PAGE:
This is a guest blog by Murray Armstrong, one of three authors who marked the bicentenary of the 1820 Radical Rising with a historical monograph on the events of that year. These events concerned Baird and Hardie, the two protagonists of our serialisation, first published in the Stirling Sentinel in 1889. Included here is a link to Murray’s original blog in which he develops his argument.
Erasmus Research’s reproduction of the Baird and Hardie story from the Stirling Sentinel of 1889 is a valuable historical document. However, it mostly repeats the 1832 narrative of Peter Mackenzie, with the notion of a well-orchestrated plot by government spies, who lead the hapless working class movement astray. This view has been challenged in recent scholarship, notably by Prof Gordon Pentland at Edinburgh university, and the challenge is repeated at some length in the three books on 1820 published last year – Maggie Craig’s One Week in April, Kenny MacAskill’s Radical Scotland, and my The Fight for Scottish Democracy. There’s a summary of the argument in this blog…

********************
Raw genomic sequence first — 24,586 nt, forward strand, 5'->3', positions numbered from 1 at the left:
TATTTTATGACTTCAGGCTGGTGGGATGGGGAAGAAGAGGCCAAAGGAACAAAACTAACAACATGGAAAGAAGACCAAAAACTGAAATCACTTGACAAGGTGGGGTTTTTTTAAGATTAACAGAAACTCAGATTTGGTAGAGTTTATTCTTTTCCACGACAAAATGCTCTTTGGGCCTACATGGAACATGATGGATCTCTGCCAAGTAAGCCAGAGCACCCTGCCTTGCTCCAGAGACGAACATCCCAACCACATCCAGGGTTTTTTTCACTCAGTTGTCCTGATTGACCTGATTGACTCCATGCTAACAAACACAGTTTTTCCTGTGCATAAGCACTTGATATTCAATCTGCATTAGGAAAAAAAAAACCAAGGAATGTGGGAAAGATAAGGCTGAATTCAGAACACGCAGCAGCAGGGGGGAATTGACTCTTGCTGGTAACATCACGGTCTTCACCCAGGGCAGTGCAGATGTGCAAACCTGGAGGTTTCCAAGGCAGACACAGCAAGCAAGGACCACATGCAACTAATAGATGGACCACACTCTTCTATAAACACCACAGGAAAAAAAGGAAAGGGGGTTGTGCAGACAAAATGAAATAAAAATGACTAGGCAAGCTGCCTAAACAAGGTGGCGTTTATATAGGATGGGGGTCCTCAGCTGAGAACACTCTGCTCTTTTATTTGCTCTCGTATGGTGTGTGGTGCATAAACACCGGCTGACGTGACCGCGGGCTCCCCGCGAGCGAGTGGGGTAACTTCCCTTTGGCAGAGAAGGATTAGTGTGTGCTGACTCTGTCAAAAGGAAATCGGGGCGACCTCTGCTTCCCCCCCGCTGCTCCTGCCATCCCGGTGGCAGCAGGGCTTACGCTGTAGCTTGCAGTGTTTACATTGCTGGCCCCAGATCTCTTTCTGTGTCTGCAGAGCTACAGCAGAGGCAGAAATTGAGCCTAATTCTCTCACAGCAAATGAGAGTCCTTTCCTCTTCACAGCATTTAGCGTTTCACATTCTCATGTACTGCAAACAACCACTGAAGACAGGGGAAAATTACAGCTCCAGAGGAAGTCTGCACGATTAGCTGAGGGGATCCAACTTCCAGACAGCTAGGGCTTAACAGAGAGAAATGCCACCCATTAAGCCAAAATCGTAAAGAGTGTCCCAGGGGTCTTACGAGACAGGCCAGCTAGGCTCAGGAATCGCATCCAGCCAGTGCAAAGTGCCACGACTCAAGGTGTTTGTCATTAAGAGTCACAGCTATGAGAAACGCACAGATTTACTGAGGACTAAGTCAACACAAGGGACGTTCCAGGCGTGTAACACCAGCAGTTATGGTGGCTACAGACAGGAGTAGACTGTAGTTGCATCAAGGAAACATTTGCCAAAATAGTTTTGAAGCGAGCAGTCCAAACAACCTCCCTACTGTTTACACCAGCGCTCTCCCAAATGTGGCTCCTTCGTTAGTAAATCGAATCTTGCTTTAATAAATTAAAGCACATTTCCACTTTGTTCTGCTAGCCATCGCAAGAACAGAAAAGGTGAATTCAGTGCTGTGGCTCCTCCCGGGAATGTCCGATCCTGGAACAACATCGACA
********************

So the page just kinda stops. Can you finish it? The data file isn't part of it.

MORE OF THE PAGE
We thank Murray Armstrong for providing further context, an intervention that we very much hope stimulates some further debate.
Murray Armstrong’s book The Fight for Scottish Democracy: Rebellion and Reform in 1820, is available to buy now.